If it turns out that you need more epoxy, West Systems also sells a 650-8 kit, which comes with only the 4 ounces of hardener and 4 ounces of resin, and no other materials or do-dads. Before filling in the areas in which the foam core is exposed, check and see if there are areas in which the green, solid ABS has delaminated from the core and is overhanging it significantly. I would remove any loose material. If there is a little bit of overhang of delaminated ABS over the foam core, you may be able to inject epoxy beneath it and into the crevice using the dental syringes that come in the 650-K kit. Mix up small batches of epoxy and moderately thicken it with silica powder. The silica will make the epoxy a better “glue” and will thicken it enough to resist running and sagging somewhat. Position the boat so that gravity assists you filling in one area at a time. You want to completely fill and slightly overfill the areas similar to using wood putty, then sand the excess fair and flush before applying your cloth. The epoxy will settle into the interstices of the the foam core, so you will need to make multiple applications. As soon as the epoxy has set sufficiently that it will not run, you can apply more or reposition the boat to fill another area.

Once you get the eroded areas filled in, built back up, and sanded fair and flush you can apply your first layer of fabric. I would make the patch large enough to completely cover the areas in which the foam core was exposed and the green ABS stratum thinned out or replaced, and overlap the adjacent intact hull be at least an inch. To fully fill the weave of 6 ounce fabric will often require a second application of unthickened epoxy. Once that first patch has fully cured, you can feather the edges of the patch and then apply an abrasion plate over the entire area.

Here is the photo album that shows a repair of a Royalex canoe that included filling in a dented area, applying a keel strip, and applying abrasion plates. If you click on individual photos that are of interest to you, there will be a caption explaining the process:

Thank you for your input and links. They are much appreciated. I have read the canoetripping “skid plates an evolution” post several times. It and the post for melenas repair he linked above have been the base for what I have done so far.

The original skid plate was a cloth, not kevlar felt, but that doesn’t much matter now.
I have removed all of the original skid plate and remove any cracked ABS. There is no more loose ABS over hanging the foam. I have removed the vinyl 1.5 to 2 inches back from the damaged foam core. I have sanded the ABS with 80 grit and used a wood chisel to bevel the edge of the ABS where it meets the foam core, and wiped it down with denatured alcohol. There are some brown areas in the ABS substrate. Are these a problem, should I remove this area of ABS? See photo below. This is where I am now.

I think I am ready to start building up the foam core, but have a couple of additional questions:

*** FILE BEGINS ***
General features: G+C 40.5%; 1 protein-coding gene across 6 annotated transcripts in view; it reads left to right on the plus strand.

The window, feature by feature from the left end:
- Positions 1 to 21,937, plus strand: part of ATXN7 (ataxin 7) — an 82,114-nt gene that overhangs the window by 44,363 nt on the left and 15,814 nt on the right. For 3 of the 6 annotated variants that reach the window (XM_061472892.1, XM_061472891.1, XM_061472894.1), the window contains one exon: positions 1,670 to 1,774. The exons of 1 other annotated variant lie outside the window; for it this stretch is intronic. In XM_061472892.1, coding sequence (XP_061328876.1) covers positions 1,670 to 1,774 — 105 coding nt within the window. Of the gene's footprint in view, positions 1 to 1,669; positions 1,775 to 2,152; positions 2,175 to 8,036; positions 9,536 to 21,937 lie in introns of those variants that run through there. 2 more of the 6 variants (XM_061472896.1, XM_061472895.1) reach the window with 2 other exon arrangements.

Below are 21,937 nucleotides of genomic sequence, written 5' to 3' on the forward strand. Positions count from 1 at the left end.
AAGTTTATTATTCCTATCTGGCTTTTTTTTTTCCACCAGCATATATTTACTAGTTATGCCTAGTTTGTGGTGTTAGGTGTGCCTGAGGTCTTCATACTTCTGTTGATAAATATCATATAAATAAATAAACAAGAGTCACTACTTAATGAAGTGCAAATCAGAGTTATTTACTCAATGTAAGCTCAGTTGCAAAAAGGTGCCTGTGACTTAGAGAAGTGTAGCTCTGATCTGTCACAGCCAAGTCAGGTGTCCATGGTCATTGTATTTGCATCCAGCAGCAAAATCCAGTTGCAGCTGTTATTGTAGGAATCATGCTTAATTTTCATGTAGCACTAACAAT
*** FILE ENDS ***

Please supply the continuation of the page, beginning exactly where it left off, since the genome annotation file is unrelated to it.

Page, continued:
1. The foam core will need to be build up approximately 1/16 of an inch in at least one area. Would it be advisable for me to use 6 oz cloth in the area or will thickened G-Flex be sufficient?
  2. Would you advice using peel ply? And can peel ply be formed over a curved area. I was under the impression that it was for flat surfaces and would not form to curvatures. ( I think I read that on the CLC site.)

Thank you for the information regarding how much epoxy might be needed.
I will let the dent go for now, but much appreciate your input in regards to it.

@melenas said:
You sound well informed.

Regarding your first question. What was recommended to me in this thread:

was to use G/Flex thickened with silica powder to fill out the missing foam core, then use two layers of S-glass cut on the bias with unthickened G-Flex to replace the missing ABS. Your number 3)

I am only well informed because of the advise provided to you and other posters concerning royalex repair by the very knowledgeable people on this forum. I think I have read every post on this forum concerning royalex repair and skid plate installation going back 4 or 5 years. I hope your repair came out satisfactory. This will be the first time I have worked with glass and epoxy and am a bit intimated by it, but also somewhat enjoying it. Hopefully I can do a structurally sound and not a butt ugly repair.

I don’t know what the brown areas are. I would probably try to make them go away by sanding them if possible. Otherwise, it looks as if your preparation is good.

Fiberglass and resin will always be stronger and more rigid than resin alone, but 1/16 inch is not all that thick to fill in with thickened resin. If you already have some fiberglass it won’t hurt a bit to cut a piece to go in the deeper areas you need to fill. Some folks mix cut up fiberglass fibers and mix them into the epoxy, but I really don’t believe that cut up, short pieces of fiber add much strength.

You can use peelply on any surface. However, it will pleat going around a tight curve. Most aramid and fiberglass fabrics used for repair are loose, open weave where the fibers of the warp and weft can move relative to each other, so you can horse it around some pretty tight curves without pleating. Peelply is a tightly woven material that won’t do that nearly as well. I have used peelply to apply abrasion plates around curved stems, but in order to get it to lie flat you may need to cut some darts out at the edges. You will probably have a line or some uneveness to sand out where the peelply has overlapped.

Thanks for the input. Since I have to order fiberglass for the repair anyway I think I will probably cut a small strip to use in the deeper area that needs filled. I’ll make a final decision on this after I work a little with the thickened G/fex. I will be ordering the materials on Monday to get started on the actual repair.

If you have not already purchased S fiberglass, a good source is Sweet Composites. I have used a good deal of their style 6533 6 oz./sq. yd. S Glass fabric. Since it comes in 5 foot widths, you can cut quite long patches out of a piece a yard long, especially if your patch is cut on a bias to the weft and warp.

Sweet also sells the 650-K and 650-8 G Flex kits as well as the much larger 32 ounce total (16 ounce resin and 16 ounce hardener) 650-32 kits. Their prices are just about as good as anywhere else, so you might use them to buy G Flex if you are already buying cloth from them to save on shipping costs:

G Flex is significantly more viscous than conventional epoxies. Depending on ambient temperature, it may be as thick as honey. You need to be patient when wetting out 6 ounce fabric as it takes a while for the resin to saturate the fibers. It is often necessary to go back and apply a bit more epoxy 15 minutes or so after you initially wet out the cloth to make sure the fibers are fully saturated. Fortunately, with G Flex you can very quickly mix up batches of any size down to very small, since you can mix it 1:1 by volume by eye.